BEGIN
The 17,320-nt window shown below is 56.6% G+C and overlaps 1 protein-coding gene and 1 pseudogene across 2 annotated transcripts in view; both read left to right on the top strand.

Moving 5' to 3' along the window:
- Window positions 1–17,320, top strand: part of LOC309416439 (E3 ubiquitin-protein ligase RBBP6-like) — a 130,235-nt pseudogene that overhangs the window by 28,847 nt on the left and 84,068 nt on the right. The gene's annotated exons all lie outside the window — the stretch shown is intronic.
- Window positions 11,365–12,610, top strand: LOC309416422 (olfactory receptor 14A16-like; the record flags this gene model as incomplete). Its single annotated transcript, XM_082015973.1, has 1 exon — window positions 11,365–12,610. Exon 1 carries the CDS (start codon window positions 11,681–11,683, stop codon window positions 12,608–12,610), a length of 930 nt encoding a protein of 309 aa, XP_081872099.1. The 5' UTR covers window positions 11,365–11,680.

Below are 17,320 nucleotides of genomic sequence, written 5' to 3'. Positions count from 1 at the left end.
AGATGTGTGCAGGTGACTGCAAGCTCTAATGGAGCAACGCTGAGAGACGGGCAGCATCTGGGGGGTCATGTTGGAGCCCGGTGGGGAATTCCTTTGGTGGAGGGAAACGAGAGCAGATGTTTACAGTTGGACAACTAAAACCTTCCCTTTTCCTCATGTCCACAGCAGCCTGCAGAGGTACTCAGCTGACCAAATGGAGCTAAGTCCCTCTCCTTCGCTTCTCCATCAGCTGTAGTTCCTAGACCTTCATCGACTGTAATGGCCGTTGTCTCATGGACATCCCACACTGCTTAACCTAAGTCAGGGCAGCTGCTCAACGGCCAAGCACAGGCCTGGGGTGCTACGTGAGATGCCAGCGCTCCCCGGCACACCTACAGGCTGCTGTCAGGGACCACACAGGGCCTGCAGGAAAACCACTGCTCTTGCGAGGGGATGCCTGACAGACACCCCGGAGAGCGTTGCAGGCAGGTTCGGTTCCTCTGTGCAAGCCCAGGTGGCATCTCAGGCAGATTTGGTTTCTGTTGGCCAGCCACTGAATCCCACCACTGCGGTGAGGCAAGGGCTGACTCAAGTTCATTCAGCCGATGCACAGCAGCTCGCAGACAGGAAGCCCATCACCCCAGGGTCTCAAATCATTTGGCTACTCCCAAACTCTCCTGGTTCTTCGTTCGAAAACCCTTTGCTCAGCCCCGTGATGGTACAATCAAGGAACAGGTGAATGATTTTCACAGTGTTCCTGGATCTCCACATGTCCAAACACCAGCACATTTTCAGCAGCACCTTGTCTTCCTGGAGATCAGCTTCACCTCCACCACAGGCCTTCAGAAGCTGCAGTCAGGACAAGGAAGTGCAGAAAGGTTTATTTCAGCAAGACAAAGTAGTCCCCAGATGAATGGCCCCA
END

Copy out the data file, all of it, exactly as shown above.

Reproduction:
The 17,320-nt window shown below is 56.6% G+C and overlaps 1 protein-coding gene and 1 pseudogene across 2 annotated transcripts in view; both read left to right on the top strand.

Moving 5' to 3' along the window:
- Window positions 1–17,320, top strand: part of LOC309416439 (E3 ubiquitin-protein ligase RBBP6-like) — a 130,235-nt pseudogene that overhangs the window by 28,847 nt on the left and 84,068 nt on the right. The gene's annotated exons all lie outside the window — the stretch shown is intronic.
- Window positions 11,365–12,610, top strand: LOC309416422 (olfactory receptor 14A16-like; the record flags this gene model as incomplete). Its single annotated transcript, XM_082015973.1, has 1 exon — window positions 11,365–12,610. Exon 1 carries the CDS (start codon window positions 11,681–11,683, stop codon window positions 12,608–12,610), a length of 930 nt encoding a protein of 309 aa, XP_081872099.1. The 5' UTR covers window positions 11,365–11,680.

Below are 17,320 nucleotides of genomic sequence, written 5' to 3'. Positions count from 1 at the left end.
AGATGTGTGCAGGTGACTGCAAGCTCTAATGGAGCAACGCTGAGAGACGGGCAGCATCTGGGGGGTCATGTTGGAGCCCGGTGGGGAATTCCTTTGGTGGAGGGAAACGAGAGCAGATGTTTACAGTTGGACAACTAAAACCTTCCCTTTTCCTCATGTCCACAGCAGCCTGCAGAGGTACTCAGCTGACCAAATGGAGCTAAGTCCCTCTCCTTCGCTTCTCCATCAGCTGTAGTTCCTAGACCTTCATCGACTGTAATGGCCGTTGTCTCATGGACATCCCACACTGCTTAACCTAAGTCAGGGCAGCTGCTCAACGGCCAAGCACAGGCCTGGGGTGCTACGTGAGATGCCAGCGCTCCCCGGCACACCTACAGGCTGCTGTCAGGGACCACACAGGGCCTGCAGGAAAACCACTGCTCTTGCGAGGGGATGCCTGACAGACACCCCGGAGAGCGTTGCAGGCAGGTTCGGTTCCTCTGTGCAAGCCCAGGTGGCATCTCAGGCAGATTTGGTTTCTGTTGGCCAGCCACTGAATCCCACCACTGCGGTGAGGCAAGGGCTGACTCAAGTTCATTCAGCCGATGCACAGCAGCTCGCAGACAGGAAGCCCATCACCCCAGGGTCTCAAATCATTTGGCTACTCCCAAACTCTCCTGGTTCTTCGTTCGAAAACCCTTTGCTCAGCCCCGTGATGGTACAATCAAGGAACAGGTGAATGATTTTCACAGTGTTCCTGGATCTCCACATGTCCAAACACCAGCACATTTTCAGCAGCACCTTGTCTTCCTGGAGATCAGCTTCACCTCCACCACAGGCCTTCAGAAGCTGCAGTCAGGACAAGGAAGTGCAGAAAGGTTTATTTCAGCAAGACAAAGTAGTCCCCAGATGAATGGCCCCA